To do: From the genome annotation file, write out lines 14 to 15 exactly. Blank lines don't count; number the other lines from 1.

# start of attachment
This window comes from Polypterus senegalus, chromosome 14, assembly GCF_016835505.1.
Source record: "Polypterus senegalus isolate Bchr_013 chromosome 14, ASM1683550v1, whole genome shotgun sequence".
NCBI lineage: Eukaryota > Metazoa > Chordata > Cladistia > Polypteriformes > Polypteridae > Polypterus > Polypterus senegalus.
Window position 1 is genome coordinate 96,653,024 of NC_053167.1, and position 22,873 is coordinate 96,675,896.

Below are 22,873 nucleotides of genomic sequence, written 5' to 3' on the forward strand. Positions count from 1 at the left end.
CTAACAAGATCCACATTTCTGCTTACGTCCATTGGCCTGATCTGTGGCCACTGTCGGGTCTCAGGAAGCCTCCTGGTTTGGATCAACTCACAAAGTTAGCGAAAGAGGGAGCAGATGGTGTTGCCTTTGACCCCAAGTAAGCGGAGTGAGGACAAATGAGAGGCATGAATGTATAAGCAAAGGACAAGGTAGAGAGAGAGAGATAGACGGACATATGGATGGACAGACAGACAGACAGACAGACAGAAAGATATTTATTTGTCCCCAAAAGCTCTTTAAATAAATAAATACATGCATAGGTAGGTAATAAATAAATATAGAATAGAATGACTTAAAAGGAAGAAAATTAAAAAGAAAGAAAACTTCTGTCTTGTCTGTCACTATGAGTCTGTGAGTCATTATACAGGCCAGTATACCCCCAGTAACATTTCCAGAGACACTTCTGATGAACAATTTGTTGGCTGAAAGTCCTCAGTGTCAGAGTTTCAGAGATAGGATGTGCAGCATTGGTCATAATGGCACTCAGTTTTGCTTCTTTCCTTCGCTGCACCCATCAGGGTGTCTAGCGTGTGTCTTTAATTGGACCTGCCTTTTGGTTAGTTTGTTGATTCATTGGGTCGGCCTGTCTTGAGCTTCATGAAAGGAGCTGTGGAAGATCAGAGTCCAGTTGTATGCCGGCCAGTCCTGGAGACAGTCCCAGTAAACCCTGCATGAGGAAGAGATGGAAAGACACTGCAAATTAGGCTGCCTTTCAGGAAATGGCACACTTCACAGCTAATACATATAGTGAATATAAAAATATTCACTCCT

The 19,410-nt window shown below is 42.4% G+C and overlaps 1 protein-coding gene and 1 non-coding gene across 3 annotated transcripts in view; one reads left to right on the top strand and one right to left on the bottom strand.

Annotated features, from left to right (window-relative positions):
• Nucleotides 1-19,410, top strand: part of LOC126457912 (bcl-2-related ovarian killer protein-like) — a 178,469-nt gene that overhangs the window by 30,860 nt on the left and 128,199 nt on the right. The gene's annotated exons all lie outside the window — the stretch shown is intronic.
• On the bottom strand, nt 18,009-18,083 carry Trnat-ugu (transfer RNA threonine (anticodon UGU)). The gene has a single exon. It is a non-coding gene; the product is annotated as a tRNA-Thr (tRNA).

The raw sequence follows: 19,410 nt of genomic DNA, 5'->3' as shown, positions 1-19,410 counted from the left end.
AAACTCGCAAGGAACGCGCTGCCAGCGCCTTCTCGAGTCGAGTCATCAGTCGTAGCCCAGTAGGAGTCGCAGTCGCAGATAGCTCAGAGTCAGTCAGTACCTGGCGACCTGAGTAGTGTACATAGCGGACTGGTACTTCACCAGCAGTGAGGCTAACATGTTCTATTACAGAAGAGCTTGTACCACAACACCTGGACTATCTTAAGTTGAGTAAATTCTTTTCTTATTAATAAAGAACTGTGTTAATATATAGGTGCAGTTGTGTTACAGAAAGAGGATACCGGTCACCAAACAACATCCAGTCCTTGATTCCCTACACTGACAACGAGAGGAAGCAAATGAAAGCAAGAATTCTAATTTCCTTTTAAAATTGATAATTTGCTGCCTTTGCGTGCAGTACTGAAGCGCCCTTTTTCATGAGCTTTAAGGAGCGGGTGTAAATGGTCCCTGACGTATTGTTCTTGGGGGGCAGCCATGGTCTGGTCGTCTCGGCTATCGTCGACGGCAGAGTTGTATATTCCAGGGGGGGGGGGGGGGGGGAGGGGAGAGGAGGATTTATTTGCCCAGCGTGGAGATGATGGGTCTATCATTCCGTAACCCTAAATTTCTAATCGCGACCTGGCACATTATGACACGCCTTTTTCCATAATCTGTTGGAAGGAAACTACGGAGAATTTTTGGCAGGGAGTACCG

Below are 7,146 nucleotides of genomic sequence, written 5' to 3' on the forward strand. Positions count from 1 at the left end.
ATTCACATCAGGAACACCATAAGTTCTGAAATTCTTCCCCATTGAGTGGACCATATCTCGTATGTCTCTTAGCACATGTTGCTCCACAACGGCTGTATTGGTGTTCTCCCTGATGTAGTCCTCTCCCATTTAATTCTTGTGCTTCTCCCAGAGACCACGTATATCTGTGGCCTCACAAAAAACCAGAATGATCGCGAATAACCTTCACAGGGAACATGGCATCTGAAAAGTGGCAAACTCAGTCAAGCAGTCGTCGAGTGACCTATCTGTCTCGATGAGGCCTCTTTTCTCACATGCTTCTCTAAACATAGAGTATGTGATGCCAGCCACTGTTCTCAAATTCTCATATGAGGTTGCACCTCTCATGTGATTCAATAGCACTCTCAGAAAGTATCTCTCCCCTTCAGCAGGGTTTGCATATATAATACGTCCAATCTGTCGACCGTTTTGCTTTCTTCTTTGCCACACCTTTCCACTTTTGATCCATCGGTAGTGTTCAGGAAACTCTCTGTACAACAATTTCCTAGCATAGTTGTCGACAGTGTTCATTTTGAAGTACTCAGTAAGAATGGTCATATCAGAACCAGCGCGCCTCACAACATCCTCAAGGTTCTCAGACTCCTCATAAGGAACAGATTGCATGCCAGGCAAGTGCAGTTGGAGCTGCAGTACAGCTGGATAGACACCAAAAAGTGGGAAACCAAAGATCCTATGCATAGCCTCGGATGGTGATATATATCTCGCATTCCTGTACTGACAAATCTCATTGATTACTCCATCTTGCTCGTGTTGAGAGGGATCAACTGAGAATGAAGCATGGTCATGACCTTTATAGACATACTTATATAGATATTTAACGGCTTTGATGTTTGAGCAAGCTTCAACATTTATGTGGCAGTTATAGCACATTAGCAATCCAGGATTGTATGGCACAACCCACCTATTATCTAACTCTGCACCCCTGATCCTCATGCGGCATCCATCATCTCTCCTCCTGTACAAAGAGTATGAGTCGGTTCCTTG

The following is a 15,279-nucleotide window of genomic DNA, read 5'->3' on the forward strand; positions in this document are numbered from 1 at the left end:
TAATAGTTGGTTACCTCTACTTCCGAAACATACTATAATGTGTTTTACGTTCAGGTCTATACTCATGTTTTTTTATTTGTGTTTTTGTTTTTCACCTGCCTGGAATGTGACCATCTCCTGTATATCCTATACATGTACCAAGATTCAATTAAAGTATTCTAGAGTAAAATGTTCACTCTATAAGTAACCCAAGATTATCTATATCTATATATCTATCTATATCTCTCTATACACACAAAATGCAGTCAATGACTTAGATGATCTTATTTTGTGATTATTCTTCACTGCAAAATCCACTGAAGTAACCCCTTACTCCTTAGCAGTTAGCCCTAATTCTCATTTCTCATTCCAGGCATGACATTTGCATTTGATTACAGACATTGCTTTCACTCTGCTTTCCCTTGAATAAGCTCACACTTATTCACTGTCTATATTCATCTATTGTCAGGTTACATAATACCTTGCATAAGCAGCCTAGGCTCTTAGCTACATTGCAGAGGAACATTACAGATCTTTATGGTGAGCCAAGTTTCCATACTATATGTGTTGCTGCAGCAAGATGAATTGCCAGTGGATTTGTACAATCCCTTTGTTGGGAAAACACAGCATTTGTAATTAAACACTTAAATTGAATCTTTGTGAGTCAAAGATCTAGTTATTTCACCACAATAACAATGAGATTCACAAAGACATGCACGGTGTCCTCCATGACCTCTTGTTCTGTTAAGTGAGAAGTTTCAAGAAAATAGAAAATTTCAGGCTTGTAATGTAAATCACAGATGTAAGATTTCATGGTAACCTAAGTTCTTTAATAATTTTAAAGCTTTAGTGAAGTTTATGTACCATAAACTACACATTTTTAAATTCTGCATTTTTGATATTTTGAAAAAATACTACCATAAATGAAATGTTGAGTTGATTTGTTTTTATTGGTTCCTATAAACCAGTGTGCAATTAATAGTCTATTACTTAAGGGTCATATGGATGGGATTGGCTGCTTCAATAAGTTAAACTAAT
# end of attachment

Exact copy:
ATTCACATCAGGAACACCATAAGTTCTGAAATTCTTCCCCATTGAGTGGACCATATCTCGTATGTCTCTTAGCACATGTTGCTCCACAACGGCTGTATTGGTGTTCTCCCTGATGTAGTCCTCTCCCATTTAATTCTTGTGCTTCTCCCAGAGACCACGTATATCTGTGGCCTCACAAAAAACCAGAATGATCGCGAATAACCTTCACAGGGAACATGGCATCTGAAAAGTGGCAAACTCAGTCAAGCAGTCGTCGAGTGACCTATCTGTCTCGATGAGGCCTCTTTTCTCACATGCTTCTCTAAACATAGAGTATGTGATGCCAGCCACTGTTCTCAAATTCTCATATGAGGTTGCACCTCTCATGTGATTCAATAGCACTCTCAGAAAGTATCTCTCCCCTTCAGCAGGGTTTGCATATATAATACGTCCAATCTGTCGACCGTTTTGCTTTCTTCTTTGCCACACCTTTCCACTTTTGATCCATCGGTAGTGTTCAGGAAACTCTCTGTACAACAATTTCCTAGCATAGTTGTCGACAGTGTTCATTTTGAAGTACTCAGTAAGAATGGTCATATCAGAACCAGCGCGCCTCACAACATCCTCAAGGTTCTCAGACTCCTCATAAGGAACAGATTGCATGCCAGGCAAGTGCAGTTGGAGCTGCAGTACAGCTGGATAGACACCAAAAAGTGGGAAACCAAAGATCCTATGCATAGCCTCGGATGGTGATATATATCTCGCATTCCTGTACTGACAAATCTCATTGATTACTCCATCTTGCTCGTGTTGAGAGGGATCAACTGAGAATGAAGCATGGTCATGACCTTTATAGACATACTTATATAGATATTTAACGGCTTTGATGTTTGAGCAAGCTTCAACATTTATGTGGCAGTTATAGCACATTAGCAATCCAGGATTGTATGGCACAACCCACCTATTATCTAACTCTGCACCCCTGATCCTCATGCGGCATCCATCATCTCTCCTCCTGTACAAAGAGTATGAGTCGGTTCCTTG

The following is a 15,279-nucleotide window of genomic DNA, read 5'->3' on the forward strand; positions in this document are numbered from 1 at the left end: